We all do it. Sometimes the amazing aroma and delicious flavor gets the best of us. Especially if we're a bit on the hungry (or hangry) side.
I'm talking about overeating at meals. You know you've done it. I've done it.
Thanksgiving dinner anyone?? Sometimes those holiday feasts are just amazing. And I only make stuffing once a year so inevitably I'm a big blob of goo by the time the day is over.
And it's not just the abundance of delicious food but also the people, the decorations, and the ambiance.
It is way too easy (and common) to indulge on those days. But it doesn't always stop there.
Sometimes we overeat on regular days. Or at regular meals. Or All. The. Time.
But that stops today because I'm giving you 3 simple things you can do to help stop the overeating
(Psst, turn these into habits and ditch the willpower!)
Tip #1: Start with some water
When your stomach is growling and you smell amazingly delicious food it's too easy to fill a plate (or grab some samples with your bare hands) and dive into the food.
But did you know that it's possible to sometimes confuse the feeling of thirst with that of hunger? Your stomach may actually be craving a big glass of water rather than a feast.
Some studies have shown that drinking a glass or two of water before a meal can help reduce the amount of food eaten. And this super-simple tip may even help with weight loss (...just sayin').
Not only will the water start to fill up your stomach before you get to the buffet, leaving less room for the feast but drinking enough water has been shown to slightly increase your metabolism.
Tip #2: Try eating “mindfully”
But what does that even mean Michelle?? Just a sec, I'll get there.
You've heard of mindfulness but how do you apply it to your eating habits?
It can totally help you avoid overeating as well as having the added bonus of helping your digestion.
Just as being mindful when you meditate helps to focus your attention on your breathing and the present moment being mindful when you eat helps to focus your attention on your meal.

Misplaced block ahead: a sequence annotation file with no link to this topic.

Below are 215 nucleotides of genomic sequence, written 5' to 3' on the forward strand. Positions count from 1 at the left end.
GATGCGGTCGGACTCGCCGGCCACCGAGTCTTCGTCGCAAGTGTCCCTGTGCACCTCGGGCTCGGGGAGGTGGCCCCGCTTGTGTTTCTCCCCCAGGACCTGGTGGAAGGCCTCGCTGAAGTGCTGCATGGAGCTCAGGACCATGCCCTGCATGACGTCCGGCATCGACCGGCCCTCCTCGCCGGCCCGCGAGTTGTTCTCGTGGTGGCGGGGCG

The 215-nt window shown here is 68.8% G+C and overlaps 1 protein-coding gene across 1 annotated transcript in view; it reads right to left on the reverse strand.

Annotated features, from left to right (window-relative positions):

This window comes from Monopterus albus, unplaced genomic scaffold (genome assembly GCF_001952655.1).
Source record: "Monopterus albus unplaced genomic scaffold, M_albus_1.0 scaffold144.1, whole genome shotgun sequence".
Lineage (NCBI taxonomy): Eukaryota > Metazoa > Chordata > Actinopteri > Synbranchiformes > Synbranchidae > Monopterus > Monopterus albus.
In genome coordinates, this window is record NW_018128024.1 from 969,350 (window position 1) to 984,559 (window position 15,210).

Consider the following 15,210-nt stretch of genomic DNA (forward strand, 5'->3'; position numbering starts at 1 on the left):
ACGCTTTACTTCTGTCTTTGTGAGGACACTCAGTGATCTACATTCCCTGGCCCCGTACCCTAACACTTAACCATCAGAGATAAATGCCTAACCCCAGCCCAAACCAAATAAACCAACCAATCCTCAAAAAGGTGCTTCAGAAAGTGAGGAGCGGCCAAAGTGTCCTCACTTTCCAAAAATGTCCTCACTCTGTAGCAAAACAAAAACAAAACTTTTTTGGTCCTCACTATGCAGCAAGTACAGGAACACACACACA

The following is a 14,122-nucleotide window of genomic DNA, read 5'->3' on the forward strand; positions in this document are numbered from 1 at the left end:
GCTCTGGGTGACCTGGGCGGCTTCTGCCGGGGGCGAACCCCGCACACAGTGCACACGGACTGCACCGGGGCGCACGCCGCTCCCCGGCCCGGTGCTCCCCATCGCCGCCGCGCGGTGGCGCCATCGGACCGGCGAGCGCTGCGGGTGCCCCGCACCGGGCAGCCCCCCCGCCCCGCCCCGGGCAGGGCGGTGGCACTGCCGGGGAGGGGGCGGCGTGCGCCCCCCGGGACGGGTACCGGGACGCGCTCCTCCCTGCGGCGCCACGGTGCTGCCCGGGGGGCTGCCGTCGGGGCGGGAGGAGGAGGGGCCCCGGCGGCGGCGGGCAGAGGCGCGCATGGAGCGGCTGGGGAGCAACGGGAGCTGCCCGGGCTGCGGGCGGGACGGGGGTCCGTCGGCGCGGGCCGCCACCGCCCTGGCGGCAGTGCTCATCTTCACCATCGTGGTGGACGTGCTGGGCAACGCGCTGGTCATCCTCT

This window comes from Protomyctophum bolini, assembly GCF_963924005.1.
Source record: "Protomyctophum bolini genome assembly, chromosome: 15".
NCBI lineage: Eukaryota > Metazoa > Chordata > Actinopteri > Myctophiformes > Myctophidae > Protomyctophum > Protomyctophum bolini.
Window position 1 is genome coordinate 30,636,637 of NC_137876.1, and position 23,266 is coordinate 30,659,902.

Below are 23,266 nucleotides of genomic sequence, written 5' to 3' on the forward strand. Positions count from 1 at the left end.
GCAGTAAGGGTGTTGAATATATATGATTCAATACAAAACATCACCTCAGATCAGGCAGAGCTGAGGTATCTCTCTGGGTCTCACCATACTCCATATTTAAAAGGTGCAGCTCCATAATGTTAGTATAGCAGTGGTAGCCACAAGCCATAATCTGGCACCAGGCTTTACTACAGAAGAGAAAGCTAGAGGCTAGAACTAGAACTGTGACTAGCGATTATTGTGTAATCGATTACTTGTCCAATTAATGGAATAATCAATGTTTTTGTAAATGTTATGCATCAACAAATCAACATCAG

Do this by taking smaller bites, eating more slowly, chewing more thoroughly, and savoring every mouthful. Notice and appreciate the smell, taste, and texture. Breathe.
This can help prevent overeating because eating slower often means eating less.
When you eat quickly you can easily overeat because it takes about 20 minutes for your brain to know that your stomach is full.
So take your time, pay attention to your food and enjoy every bite.
Bonus points: Eat at a table (not in front of the screen), off of a small plate, and put your fork down between bites.
Tip #3: Start with the salad
You may be yearning for that rich, creamy main dish.
But don't start there.
(Don't worry, you can have some...just after you've eaten your salad).
Veggies are a great way to start any meal because they're full of not only vitamins, minerals, antioxidants, and health-promoting phytochemicals but they also have some secret satiety weapons: fiber and water.
Fiber and water are known to help fill you up and make you feel fuller. They're “satiating”.
And these secret weapons are great to have on your side when you're about to indulge in a large meal.
Simple and painless right?
Water, slow down for satisfaction, eat your veggies = no more rollie pollie feeling. BOOYAH!
Bonus: You won't have to unbutton your pants.
I am a wife, mom, grandma & former professional “diet and exercise hopper" who understands the challenges of being 40lb overweight after having children & the damage repeated sense of failure can cause to your confidence and self-esteem.